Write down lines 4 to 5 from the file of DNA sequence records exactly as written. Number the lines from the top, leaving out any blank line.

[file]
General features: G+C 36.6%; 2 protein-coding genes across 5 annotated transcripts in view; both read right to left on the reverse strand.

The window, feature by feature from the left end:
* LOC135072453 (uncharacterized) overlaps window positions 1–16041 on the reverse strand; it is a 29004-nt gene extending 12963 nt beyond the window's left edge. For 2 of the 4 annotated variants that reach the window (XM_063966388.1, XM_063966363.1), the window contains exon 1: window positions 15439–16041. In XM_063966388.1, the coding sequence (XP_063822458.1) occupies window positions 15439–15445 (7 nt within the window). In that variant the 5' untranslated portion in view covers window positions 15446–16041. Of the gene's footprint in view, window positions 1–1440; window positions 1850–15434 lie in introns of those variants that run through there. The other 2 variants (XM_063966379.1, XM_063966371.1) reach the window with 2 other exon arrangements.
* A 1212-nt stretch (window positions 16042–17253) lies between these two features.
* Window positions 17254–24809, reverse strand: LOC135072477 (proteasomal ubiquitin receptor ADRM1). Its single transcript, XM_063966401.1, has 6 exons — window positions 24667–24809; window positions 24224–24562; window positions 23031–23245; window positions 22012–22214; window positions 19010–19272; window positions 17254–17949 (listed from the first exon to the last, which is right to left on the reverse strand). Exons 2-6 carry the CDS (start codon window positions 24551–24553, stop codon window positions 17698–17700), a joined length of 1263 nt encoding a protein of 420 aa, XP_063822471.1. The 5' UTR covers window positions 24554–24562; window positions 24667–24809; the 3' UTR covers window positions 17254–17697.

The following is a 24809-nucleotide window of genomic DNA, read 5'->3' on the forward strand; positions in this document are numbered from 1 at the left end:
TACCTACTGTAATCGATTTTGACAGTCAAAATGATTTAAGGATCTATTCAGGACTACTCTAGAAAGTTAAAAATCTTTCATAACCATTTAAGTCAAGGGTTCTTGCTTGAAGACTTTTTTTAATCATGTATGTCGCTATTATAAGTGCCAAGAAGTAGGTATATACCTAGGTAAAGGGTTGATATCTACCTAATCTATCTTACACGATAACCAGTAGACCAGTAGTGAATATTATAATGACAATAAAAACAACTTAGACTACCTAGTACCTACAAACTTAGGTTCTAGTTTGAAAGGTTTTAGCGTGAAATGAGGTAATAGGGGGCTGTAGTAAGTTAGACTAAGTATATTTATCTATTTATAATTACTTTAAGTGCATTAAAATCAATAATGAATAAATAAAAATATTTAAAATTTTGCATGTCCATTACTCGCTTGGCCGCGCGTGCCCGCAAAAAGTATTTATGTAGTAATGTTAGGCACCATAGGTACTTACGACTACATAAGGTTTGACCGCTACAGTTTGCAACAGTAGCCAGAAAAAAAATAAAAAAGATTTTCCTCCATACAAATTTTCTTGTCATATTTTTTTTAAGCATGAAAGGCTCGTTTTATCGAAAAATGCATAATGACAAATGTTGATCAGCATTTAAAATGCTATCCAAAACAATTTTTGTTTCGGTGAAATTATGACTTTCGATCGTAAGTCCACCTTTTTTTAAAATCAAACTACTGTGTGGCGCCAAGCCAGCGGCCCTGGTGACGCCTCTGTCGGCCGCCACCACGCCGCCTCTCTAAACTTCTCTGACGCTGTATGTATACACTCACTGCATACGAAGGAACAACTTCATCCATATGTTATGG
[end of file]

* A 1212-nt stretch (window positions 16042–17253) lies between these two features.
* Window positions 17254–24809, reverse strand: LOC135072477 (proteasomal ubiquitin receptor ADRM1). Its single transcript, XM_063966401.1, has 6 exons — window positions 24667–24809; window positions 24224–24562; window positions 23031–23245; window positions 22012–22214; window positions 19010–19272; window positions 17254–17949 (listed from the first exon to the last, which is right to left on the reverse strand). Exons 2-6 carry the CDS (start codon window positions 24551–24553, stop codon window positions 17698–17700), a joined length of 1263 nt encoding a protein of 420 aa, XP_063822471.1. The 5' UTR covers window positions 24554–24562; window positions 24667–24809; the 3' UTR covers window positions 17254–17697.